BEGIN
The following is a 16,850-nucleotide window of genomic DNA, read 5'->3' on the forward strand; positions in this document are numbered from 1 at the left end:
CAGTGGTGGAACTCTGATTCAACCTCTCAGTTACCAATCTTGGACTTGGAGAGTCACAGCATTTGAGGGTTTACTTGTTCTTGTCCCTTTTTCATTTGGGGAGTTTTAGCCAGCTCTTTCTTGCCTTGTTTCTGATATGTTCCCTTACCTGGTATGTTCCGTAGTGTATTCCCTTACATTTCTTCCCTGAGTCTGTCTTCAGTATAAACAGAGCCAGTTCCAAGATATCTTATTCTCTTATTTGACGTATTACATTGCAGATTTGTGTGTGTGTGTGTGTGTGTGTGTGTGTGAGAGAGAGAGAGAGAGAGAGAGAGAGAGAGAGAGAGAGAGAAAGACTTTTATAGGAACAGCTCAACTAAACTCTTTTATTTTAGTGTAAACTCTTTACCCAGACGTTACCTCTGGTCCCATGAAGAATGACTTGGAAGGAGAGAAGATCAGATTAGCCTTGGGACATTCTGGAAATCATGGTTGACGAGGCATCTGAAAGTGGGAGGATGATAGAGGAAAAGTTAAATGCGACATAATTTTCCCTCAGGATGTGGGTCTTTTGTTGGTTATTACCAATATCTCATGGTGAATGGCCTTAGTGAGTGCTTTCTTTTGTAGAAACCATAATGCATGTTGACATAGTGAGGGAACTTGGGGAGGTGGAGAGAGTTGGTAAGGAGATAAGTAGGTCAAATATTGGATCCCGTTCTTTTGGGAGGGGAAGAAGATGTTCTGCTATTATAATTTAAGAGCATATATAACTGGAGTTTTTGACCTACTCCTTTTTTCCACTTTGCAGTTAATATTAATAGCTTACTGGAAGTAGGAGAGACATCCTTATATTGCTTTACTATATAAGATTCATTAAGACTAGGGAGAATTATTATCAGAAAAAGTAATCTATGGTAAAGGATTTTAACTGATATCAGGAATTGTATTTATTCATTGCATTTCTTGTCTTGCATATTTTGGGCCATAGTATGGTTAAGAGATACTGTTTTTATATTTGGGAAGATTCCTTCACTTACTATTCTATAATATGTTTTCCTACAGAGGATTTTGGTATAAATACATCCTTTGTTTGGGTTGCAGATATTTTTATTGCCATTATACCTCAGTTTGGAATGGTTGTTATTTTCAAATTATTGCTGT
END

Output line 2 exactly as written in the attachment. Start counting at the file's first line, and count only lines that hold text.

CAGTGGTGGAACTCTGATTCAACCTCTCAGTTACCAATCTTGGACTTGGAGAGTCACAGCATTTGAGGGTTTACTTGTTCTTGTCCCTTTTTCATTTGGGGAGTTTTAGCCAGCTCTTTCTTGCCTTGTTTCTGATATGTTCCCTTACCTGGTATGTTCCGTAGTGTATTCCCTTACATTTCTTCCCTGAGTCTGTCTTCAGTATAAACAGAGCCAGTTCCAAGATATCTTATTCTCTTATTTGACGTATTACATTGCAGATTTGTGTGTGTGTGTGTGTGTGTGTGTGTGTGAGAGAGAGAGAGAGAGAGAGAGAGAGAGAGAGAGAGAGAGAAAGACTTTTATAGGAACAGCTCAACTAAACTCTTTTATTTTAGTGTAAACTCTTTACCCAGACGTTACCTCTGGTCCCATGAAGAATGACTTGGAAGGAGAGAAGATCAGATTAGCCTTGGGACATTCTGGAAATCATGGTTGACGAGGCATCTGAAAGTGGGAGGATGATAGAGGAAAAGTTAAATGCGACATAATTTTCCCTCAGGATGTGGGTCTTTTGTTGGTTATTACCAATATCTCATGGTGAATGGCCTTAGTGAGTGCTTTCTTTTGTAGAAACCATAATGCATGTTGACATAGTGAGGGAACTTGGGGAGGTGGAGAGAGTTGGTAAGGAGATAAGTAGGTCAAATATTGGATCCCGTTCTTTTGGGAGGGGAAGAAGATGTTCTGCTATTATAATTTAAGAGCATATATAACTGGAGTTTTTGACCTACTCCTTTTTTCCACTTTGCAGTTAATATTAATAGCTTACTGGAAGTAGGAGAGACATCCTTATATTGCTTTACTATATAAGATTCATTAAGACTAGGGAGAATTATTATCAGAAAAAGTAATCTATGGTAAAGGATTTTAACTGATATCAGGAATTGTATTTATTCATTGCATTTCTTGTCTTGCATATTTTGGGCCATAGTATGGTTAAGAGATACTGTTTTTATATTTGGGAAGATTCCTTCACTTACTATTCTATAATATGTTTTCCTACAGAGGATTTTGGTATAAATACATCCTTTGTTTGGGTTGCAGATATTTTTATTGCCATTATACCTCAGTTTGGAATGGTTGTTATTTTCAAATTATTGCTGT